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Stretch Crazy!

Sew... Everyone has gone stretch fabric crazy at the moment with the release of Wendy Wards A Beginners Guide To Sewing With Knitted Fabrics and Tilly and the Buttons Stretch book. I have definitely jumped on the stretch bandwagon! Being completely spoilt for choice with the amazing patterns in both these books I went for a pattern that isn't in either one!
There seems to have been a lot on Instagram at the moment about sustainable sewing and only making what you need and not just for the sake of it. My reSEWloutions this year are to use my fabric stash, sew the patterns I already have, only make what is needed in my wardrobe and to ask myself if I will realistically wear the finished garment. 
I don't have any stretch fabric in my stash so when I saw this floral Jersey Fabric I knew it would be perfect for trying out one of my jersey patterns I have yet to try. 
It is a lightweight weight jersey with an amazing drape. The floral pattern is printed and the wrong side is white. 
My wardrobe is lacking everyday dresses. I wanted something suitable for the spring that would work tightless and have short sleeves. I have seen lots of the Colette Monetas on Instagram but didn't want buy another pattern. But then I remembered the Tilly and the Buttons Agnes top dress hack and I already have the Agnes Pattern in my collection, yay! I've never made the Agnes and went straight in with the hacked dress.
I normally have to do an FBA but as I didn't have any spare stretch fabric to make a toile here's what I did to check the fit:
~ Measured my full bust.
~ As stretch garments have negative ease I picked the measurement closest to my bust measurement. This was 2 inch smaller.
~ I then marked this onto the uncut fabric and wrapped it around me to check the fit/stretch.
~ With a white backing there is a risk that It will show when stretched. You can see from the photos that it is slightly lighter where's it's stretched over the bust but I don't think it's too noticeable. 
I was happy with the fit so cut out the pieces and got sewing. This fabric was really nice to work with and the edges hardly curled which was amazing as some jerseys have a tendency to curl a lot making the, tricky to work with. My neckband went on first time, yay, and as I was feeling lazy and didn't want to switch to a double needle for top stitching I went round twice with a straight stitch.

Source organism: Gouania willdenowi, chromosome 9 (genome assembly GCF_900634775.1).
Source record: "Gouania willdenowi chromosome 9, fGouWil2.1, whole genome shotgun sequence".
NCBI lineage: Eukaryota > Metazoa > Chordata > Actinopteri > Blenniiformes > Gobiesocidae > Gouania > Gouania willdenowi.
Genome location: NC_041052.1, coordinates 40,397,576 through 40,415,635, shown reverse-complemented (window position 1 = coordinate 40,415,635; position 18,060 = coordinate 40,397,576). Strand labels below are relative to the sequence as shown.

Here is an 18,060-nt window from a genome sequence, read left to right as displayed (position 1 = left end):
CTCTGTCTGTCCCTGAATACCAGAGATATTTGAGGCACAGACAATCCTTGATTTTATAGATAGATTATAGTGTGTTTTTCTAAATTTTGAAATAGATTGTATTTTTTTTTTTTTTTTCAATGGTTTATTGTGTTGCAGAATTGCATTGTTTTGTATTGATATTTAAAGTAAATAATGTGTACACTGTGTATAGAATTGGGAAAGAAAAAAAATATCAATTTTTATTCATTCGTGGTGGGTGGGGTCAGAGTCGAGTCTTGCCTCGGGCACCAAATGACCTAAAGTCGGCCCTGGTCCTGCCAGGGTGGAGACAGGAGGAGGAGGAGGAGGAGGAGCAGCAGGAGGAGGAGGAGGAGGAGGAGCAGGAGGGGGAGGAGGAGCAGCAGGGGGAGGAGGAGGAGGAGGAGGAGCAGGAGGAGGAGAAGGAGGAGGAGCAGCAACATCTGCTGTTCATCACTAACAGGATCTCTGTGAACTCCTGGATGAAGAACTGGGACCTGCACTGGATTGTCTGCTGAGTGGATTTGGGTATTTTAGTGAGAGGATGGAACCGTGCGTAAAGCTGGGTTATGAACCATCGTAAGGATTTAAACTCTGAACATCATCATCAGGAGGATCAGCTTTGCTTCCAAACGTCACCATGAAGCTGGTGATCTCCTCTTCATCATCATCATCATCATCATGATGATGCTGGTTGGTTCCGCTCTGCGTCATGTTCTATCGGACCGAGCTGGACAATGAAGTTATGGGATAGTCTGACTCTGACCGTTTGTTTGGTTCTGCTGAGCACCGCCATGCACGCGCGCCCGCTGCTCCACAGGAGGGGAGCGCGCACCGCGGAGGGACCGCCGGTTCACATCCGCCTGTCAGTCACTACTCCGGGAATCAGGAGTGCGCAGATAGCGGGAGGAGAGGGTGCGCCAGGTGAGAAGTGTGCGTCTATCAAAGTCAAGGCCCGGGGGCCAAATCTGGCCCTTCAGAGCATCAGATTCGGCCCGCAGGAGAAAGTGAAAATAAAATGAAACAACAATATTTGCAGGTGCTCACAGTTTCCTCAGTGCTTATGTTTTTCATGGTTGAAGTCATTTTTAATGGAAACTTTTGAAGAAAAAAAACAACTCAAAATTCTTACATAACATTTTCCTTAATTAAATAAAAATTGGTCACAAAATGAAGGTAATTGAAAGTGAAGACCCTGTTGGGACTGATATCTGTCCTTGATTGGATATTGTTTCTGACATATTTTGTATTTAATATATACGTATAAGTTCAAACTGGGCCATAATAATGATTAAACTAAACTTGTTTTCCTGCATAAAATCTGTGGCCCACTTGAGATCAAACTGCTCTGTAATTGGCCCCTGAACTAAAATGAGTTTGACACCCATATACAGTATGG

Tilly has a brilliant tutorial on her website for how to hack the top pattern but here's a brief run through the of what you do:
~ Trace the pattern and shorten to your waist, or desired length. 
~ Straighten the bottom 15mm of the sides.
~ Make the top as per the instructions but don't hem. 
~ Work out the length of the skirt you want and add seam allowances.
~ As the skirt is gathered for each piece I just used the width of the fabric but if you want it less full or fuller then cut your skirt pieces to your desired size. 
~ Sew the side seams together.
~ Gather the top edge. Instead of sewing three rows of basting stitches and gathering by hand I use the longest stitch length and upped the tension and it gathers it for you as you sew.
~ Sew the skirt to the top and hem.
I was a bit worried about the weight of the skirt on the top as it was quite full so I stabilised the seam. To do this I attached ribbon along the seam line. This obviously reduces the amount of stretch along the waist seam so just make sure you can still get the dress on and off. Invisible elastic would also work well. 
When it came to the hemming this skirt has such a lovely drape. I didn't want to ruin it by hemming so I didn't bother. This fabric will not fray and as long as you cut the hem nice and neat no one will know. 
The dress came together really quickly and I used the stretch zig zag stitch on my regular sewing machine. I'm a bit OCD with the finish so I also overlock the seams to finish them.
I wore this dress on a very warm and sunny day on a recent trip to Denmark and it was perfect. I will definitely be making more Agnes dresses and some of the tops too. I'm sure you could hack any jersey top into a dress in a similar way. If not I would definitely recommend the Agnes as I think it would be easier to make the top into a dress rather than a dress pattern into a top.
I am being more ruthless with my scraps and have a very small amount of fabric left from this make so I'm hoping to be able to make a pair of knickers with them. Plus matching knickers will be perfect if your skirt blows up!
Thanks for reading,
Georgina @ Sew in the Garden

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